Food, family, and friends about the holiday table, and three solid wins on the ice for the hockey team. For Week 9 of the hockey season, the Caps took care of business in a variety of ways, dispatching a team that is particularly annoying whenever they meet, defeating a club with whom an interesting and complex rivalry has been forged, and giving a rebuilding club that was looking to measure itself against an elite team an indication of just how far they had to go to return to competitiveness.
One of the features of Capitals hockey in recent years has been their ability to find ways to win close games. Since 2007-2008, only the Anaheim Ducks had won more one-goal games (266) than had the Caps going into Week 9 (256). No team won more games in extra time over that period than the Caps (135). The Caps added to those totals with a pair of one-goal wins to open the week, one of them in overtime.
Washington opened the week with a 4-3 win over the pesky Florida Panthers, giving the Caps consecutive wins over the Panthers for the first time since 2016 and only the second time since 2015, since which time they are now just 5-6-2 in 13 games with the win. The win over Florida also broke a four-game losing streak to the Panthers on home ice and extended a history of successful Thanksgiving Eve games for the club.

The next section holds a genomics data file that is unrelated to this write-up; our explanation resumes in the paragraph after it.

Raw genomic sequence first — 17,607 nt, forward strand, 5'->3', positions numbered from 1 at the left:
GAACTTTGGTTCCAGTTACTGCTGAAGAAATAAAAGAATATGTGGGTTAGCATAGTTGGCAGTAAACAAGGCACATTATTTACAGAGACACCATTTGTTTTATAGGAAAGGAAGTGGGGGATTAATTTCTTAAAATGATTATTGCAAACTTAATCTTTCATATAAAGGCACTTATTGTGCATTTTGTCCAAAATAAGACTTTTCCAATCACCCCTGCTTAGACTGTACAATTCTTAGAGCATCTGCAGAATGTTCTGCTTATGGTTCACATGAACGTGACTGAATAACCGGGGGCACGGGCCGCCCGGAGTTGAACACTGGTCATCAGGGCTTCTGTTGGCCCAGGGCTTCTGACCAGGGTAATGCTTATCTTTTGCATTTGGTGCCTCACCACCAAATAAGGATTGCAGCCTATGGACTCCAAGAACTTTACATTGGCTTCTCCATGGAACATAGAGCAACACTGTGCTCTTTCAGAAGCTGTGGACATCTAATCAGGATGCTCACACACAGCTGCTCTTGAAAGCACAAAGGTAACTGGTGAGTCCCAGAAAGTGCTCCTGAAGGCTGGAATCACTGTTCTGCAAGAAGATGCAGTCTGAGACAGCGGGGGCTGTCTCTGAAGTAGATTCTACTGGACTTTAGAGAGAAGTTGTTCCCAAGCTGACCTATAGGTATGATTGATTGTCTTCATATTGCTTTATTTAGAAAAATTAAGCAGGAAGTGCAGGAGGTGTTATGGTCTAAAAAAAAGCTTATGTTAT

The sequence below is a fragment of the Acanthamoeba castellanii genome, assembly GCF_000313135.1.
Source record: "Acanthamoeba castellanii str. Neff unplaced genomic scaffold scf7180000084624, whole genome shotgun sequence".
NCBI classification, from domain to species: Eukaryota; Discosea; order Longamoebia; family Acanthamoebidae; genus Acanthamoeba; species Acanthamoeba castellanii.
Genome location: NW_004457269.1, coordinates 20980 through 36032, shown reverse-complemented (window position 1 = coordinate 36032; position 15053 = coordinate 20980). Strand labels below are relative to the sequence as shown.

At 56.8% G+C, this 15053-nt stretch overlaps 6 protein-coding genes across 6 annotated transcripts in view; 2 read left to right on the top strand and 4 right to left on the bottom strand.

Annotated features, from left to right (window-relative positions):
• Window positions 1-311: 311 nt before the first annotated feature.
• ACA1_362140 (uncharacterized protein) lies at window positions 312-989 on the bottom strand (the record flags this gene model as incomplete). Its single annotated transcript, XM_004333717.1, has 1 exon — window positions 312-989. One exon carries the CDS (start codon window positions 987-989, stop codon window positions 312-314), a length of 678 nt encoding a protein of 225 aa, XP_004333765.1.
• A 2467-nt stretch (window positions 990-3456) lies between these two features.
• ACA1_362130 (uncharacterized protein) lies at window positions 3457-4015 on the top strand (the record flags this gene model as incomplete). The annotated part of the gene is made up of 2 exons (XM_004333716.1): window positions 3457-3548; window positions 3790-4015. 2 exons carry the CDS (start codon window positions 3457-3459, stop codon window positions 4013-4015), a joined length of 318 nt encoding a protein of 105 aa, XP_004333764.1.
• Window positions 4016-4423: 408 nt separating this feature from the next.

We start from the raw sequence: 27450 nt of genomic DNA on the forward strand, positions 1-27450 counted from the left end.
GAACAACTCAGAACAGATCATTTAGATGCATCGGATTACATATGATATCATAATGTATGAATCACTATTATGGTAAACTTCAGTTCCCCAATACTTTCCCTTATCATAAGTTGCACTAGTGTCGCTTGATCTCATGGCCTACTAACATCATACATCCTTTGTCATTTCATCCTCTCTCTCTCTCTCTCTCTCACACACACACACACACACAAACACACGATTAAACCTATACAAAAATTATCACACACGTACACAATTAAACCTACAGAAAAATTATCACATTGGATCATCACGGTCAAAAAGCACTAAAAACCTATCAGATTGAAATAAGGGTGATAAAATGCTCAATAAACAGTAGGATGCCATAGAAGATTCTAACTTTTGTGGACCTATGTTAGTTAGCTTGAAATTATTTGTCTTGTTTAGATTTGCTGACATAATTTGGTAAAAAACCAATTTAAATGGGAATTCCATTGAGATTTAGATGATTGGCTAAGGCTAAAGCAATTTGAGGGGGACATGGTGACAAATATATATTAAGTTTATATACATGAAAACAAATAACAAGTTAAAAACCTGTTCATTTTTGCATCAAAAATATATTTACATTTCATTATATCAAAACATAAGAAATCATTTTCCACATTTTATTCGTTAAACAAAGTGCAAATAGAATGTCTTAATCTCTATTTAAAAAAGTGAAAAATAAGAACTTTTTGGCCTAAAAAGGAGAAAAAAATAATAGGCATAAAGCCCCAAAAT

The Caps followed that up two nights later in fine fashion, spotting the Tampa Bay Lightning a two-goal lead less than 25 minutes into the game, trailing by a pair after 40 minutes, and then coming back with goals eight minutes apart by Jakub Vrana and Alex Ovechkin to force overtime. Dmitry Orlov won it three minutes into the extra session with his first goal since Opening Night, snapping a 25-game streak without a goal.
The Caps closed out the week with a surprisingly difficult and misleading 5-2 win in Detroit over the Red Wings. It was the back half of a back-to-back set of games with travel involved, and it was the third game in four nights wrapped around holiday. Still, it was a matter of the Caps taking care of business, their depth and deeper skill level allowing them to pull away late with a pair of empty net goals from Alex Ovechkin to seal the third perfect record in nine weeks this season and the first since Week 6. The Caps finished November with ten wins, the fourth time in team history that the team recorded ten wins in November and the second season in a row in which they did it.
Offense: 4.33/game (season: 3.61/4th)